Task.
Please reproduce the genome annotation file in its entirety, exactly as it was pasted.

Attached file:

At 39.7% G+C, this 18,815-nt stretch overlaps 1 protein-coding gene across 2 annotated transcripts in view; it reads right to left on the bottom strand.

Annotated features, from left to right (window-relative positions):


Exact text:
At 39.7% G+C, this 18,815-nt stretch overlaps 1 protein-coding gene across 2 annotated transcripts in view; it reads right to left on the bottom strand.

Annotated features, from left to right (window-relative positions):